Collecting in the Known and Unknown World
By Bruce McKinney
This is an article written to accompany this month's issue of the Comet - whose focus is Pamphlets, Broadsides and Ephemera.
History is the imprecise masquerading as the certain. Read history and it always contains opinion dressed as perspective because history is not all the facts, it's specific facts selected by writers. To dress up the text and confer credibility the occasional statement of uncertainty is included implying the rest of what's said is "known." What would history look like without perspective? Possibly something like a Google devoted entirely to all of history's disparate facts. It might tell us everything and nothing. Interpretation is that important. But because history is interpretation it is always subjective. It is also immense in scope and thereby provides finite opportunities for the amateur and the interested to understand specific history uniquely, even perhaps better than experts do. Just don't expect to find consistent confirmation of your research in the big books. The popularizer of history, often an adept story teller, employs an impressionistic approach to tell a coherent story that both explains who we were and by extension who we are. The historian looks intensively into the underlying facts and often clarifies, even debunks conventional wisdom. Between them we have the story leaning toward myth and the facts converted into story. The reader is in the middle.
We of course prefer myth masquerading as fact although it says more about us than it does about the past. When we do confront the past, for safety and convenience, we first separate ourselves from it. It isn't us; it's never us. When confronted we most often omit and what we cannot omit we sometimes deny. Our popular histories hence are more comforting than accurate. It's them. It's not us. Throw a thousand grains of sand into the air and see the sparkle of a few. Writers of popular history write of these while the darker grains are left to academics, lost, forgotten and ignored. What Al Gore characterizes as "inconvenient truths" about a planet under siege it turns out is also applicable to our approach to history. In wilfull ignorance we lose much, not just much of the crucial facts but also the opportunity to understand who we were, what we did, and why we did it. The past wasn't necessarily bad but neither will the future be necessarily better unless we come to terms with it.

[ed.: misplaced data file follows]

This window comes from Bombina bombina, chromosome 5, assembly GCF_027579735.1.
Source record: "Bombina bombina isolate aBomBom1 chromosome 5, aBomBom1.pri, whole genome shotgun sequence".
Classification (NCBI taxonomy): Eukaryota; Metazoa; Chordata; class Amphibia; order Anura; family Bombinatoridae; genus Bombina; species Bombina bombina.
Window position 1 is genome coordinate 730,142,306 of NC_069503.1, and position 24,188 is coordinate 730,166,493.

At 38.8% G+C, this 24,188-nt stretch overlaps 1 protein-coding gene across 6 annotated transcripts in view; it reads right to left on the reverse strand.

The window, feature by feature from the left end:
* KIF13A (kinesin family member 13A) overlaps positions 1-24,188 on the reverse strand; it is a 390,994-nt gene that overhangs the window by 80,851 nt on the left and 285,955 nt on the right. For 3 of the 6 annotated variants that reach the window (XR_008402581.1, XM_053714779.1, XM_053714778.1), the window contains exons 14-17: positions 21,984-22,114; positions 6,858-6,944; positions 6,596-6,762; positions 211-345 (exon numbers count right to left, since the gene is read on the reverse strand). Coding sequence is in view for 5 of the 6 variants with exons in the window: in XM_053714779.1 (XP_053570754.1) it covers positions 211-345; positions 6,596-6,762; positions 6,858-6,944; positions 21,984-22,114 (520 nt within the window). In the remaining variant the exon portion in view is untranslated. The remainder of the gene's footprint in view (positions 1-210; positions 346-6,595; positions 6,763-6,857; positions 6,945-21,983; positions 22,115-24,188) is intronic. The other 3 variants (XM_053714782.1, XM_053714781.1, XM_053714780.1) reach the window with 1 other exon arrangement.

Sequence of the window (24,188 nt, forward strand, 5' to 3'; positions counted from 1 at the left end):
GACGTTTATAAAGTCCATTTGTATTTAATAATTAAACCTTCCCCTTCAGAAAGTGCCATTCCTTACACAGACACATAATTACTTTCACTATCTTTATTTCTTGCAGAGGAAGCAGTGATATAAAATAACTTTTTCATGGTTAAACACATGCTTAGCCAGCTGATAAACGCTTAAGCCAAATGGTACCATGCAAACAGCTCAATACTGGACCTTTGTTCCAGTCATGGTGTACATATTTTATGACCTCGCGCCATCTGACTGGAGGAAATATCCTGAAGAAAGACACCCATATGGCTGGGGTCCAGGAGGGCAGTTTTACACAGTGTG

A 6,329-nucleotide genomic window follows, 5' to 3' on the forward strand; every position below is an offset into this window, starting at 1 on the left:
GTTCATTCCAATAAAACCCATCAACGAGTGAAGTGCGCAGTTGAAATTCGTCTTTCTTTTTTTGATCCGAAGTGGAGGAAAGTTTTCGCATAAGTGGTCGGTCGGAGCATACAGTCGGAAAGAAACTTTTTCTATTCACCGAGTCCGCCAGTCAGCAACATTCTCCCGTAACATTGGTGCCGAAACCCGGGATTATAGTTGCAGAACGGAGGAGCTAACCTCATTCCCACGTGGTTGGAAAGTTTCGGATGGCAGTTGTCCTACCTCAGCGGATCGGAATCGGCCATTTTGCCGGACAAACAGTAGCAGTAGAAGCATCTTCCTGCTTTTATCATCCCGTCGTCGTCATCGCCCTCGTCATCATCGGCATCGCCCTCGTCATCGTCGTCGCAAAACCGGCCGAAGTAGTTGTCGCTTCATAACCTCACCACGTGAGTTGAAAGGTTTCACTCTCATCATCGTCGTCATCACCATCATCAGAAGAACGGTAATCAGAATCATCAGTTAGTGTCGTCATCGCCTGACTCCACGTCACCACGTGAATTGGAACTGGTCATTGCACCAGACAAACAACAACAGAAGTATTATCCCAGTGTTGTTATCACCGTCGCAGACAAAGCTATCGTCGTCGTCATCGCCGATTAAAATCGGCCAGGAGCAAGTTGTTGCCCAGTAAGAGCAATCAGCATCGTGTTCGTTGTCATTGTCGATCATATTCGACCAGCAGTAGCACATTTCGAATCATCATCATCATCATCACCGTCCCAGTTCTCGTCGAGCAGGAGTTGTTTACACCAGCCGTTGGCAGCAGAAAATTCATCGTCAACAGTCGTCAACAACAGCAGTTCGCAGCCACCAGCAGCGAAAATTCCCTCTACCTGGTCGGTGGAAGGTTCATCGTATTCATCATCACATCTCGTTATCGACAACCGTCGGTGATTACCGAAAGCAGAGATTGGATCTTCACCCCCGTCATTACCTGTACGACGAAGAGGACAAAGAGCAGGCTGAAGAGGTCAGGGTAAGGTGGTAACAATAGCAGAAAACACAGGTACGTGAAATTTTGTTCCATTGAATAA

This is relevant today because it has become possible, even easy, to reconstruct the past from the enormous volume of ephemera of all types - pamphlets, broadsides, newspapers and magazines, that is increasingly visible. The detailed stories that emerge may confirm, deny or elaborate what we believe. The outcome hardly matters. The principal difference is between believing and knowing. We can learn from what we know. We can only hope from what we believe. Anyone with computer access can do it and the scale and scope of such collecting is always under the control of the collector/researcher. The flow of material is constant. The collector engages and disengages and reengages when time permits.
Looking intently into the past will certainly confirm a substantial portion of mainstream historical narrative be it forms of transportation, demographics or attitudes toward alcohol in the 1840s. At the same time, in the details, the story is always different, perhaps true but not true enough. Other aspects of our understanding and expectation will emerge as fiction. What's compelling today is the opportunity to parse the details in ways inconceivable just a decade ago. And it doesn’t require special access and passes. It simply requires imagination, experience and awareness that unknown material regularly crosses our horizon at unpredictable times, is present briefly and disappears quickly. Those who understand and are interested in aspects of this lost history will pursue such material.